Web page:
Aware Betty

One thing I’ve noticed (and loved) about Elizabeth Horan‘s poetry is how raw it is. I think it’s incredible that she allows herself to be so raw with her poetry…and then share it with us readers. Her collection Alcoholic Betty takes readers on an emotional, vulnerable ride, and it sure was something.

(Real quick–you can also access my mini vlog review here; the full length vlog is accessible through that video.)

Let me start by saying that this is not necessarily an easy book to read. There is discussion of alcoholism, mental health, suicide, a lot of swearing, and self deprecation it’s heavy, there’s pain. But there’s also hope; there’s also this beautiful sense of self awareness/self reflection throughout the collection. You have to be in the right headspace to read and really appreciate this collection, but I think that even if you haven’t felt as strongly as Horan has, you might find ways to sympathize with her.

I too use poetry as a way to process my thoughts and feelings, usually if they’re very strong; it seems as though Horan’s poetry in this collection acts much the same way. While she’s begging for another drink or cigarette, there’s an air of disappointment. While she describes her relapse, you can sense, again, the disappointment, but there’s still a glimmer of acceptance. Not a “well, this is my life now, I’ll never get better kind;” more of a “okay, I screwed up, but we’re going to try to move on and be better.” So…perhaps “forgiveness” is almost a better word. These poems are often filled with this sense of ambiguity and juxtaposition–on one hand, she’s hurting so so badly, but on the other hand, she’s looking for a way to start healing. I think it’s beautiful.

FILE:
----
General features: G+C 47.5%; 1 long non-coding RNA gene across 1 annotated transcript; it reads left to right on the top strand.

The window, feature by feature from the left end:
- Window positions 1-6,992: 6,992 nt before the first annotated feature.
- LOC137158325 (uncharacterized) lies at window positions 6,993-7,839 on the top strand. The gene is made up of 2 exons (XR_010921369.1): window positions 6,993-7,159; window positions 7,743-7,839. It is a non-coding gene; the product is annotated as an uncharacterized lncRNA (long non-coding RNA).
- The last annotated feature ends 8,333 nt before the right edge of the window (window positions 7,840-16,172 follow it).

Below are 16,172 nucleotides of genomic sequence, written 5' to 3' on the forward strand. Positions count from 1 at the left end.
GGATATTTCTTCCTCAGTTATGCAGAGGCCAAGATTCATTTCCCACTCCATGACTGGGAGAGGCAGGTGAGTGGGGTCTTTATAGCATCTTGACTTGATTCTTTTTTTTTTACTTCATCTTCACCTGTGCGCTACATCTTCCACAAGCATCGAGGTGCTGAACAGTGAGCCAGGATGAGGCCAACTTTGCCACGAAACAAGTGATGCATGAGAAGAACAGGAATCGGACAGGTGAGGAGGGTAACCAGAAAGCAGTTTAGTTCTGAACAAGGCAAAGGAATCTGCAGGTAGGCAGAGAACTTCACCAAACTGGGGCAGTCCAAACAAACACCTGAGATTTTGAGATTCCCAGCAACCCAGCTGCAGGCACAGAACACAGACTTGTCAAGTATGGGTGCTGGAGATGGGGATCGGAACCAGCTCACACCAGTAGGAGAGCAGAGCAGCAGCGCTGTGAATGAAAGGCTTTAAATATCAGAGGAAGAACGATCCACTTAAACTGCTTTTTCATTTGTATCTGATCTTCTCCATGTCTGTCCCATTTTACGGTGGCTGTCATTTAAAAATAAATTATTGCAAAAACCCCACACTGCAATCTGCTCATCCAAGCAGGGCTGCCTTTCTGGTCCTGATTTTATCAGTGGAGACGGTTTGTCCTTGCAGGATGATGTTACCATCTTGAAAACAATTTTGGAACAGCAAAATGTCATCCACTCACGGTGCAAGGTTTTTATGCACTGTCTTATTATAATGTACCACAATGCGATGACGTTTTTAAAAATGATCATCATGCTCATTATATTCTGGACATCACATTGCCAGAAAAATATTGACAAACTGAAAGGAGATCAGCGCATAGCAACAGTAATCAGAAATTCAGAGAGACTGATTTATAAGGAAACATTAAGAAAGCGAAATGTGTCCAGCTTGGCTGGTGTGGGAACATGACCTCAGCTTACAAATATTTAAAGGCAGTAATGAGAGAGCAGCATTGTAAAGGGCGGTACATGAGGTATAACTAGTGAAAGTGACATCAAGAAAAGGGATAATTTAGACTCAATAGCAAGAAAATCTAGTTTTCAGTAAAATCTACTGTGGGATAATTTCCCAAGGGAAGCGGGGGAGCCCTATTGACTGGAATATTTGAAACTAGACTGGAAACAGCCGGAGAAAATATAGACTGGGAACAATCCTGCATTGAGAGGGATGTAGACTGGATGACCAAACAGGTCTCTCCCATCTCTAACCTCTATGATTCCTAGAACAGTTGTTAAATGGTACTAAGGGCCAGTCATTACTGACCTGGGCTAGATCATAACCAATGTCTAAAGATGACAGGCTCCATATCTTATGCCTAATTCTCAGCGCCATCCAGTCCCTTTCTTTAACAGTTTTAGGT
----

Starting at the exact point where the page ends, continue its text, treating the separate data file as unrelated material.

I won’t lie, though, some were difficult to read. Some made me feel like when you’re talking to your best friend right after something terrible happened and they’re crying and you just kind of sit there, wanting to help, but unable to. Some of the poems just made me want to give Horan a hug; and then there were others where you aren’t quite sure how to feel while reading them.

This is just a really fascinating read because it takes something like alcoholism and mental health and makes it so deeply personal. I feel as though many of us probably have a difficult time really understanding what it’s like, but this collection makes it seem more relatable in a way that’s simply difficult to describe. The emotions are so complex; Horan is so vulnerable; it’s all very raw.

Poetry is a tricky thing to recommend to people–like yes, I recommend the collection on the merits of Horan’s skill, the way she pulls you in to her story, her pain, the vignettes of her life. But that might be a lot for someone to take in all at once, especially if you aim to read the book outright and then move on. This is a collection that needs a little time and thought; it needs the same sort of self awareness that underlies these poems. It needs a sense of understanding–or at least a willingness to understand and not be a judgmental jerk who says “obviously drinking/smoking like that hurts more than just you, how selfish.”

So, if you’re a simple-poetry lover, one who doesn’t want to get down and dirty with complicated feelings, maybe give this one a pass. But if you are one who likes nuanced, layered, raw vulnerability, this is definitely a collection worth checking out.

That’s all I’ve got for now! Be sure to keep an eye out for next week’s posts on Burn by Jason Horton.

Happy Reading!


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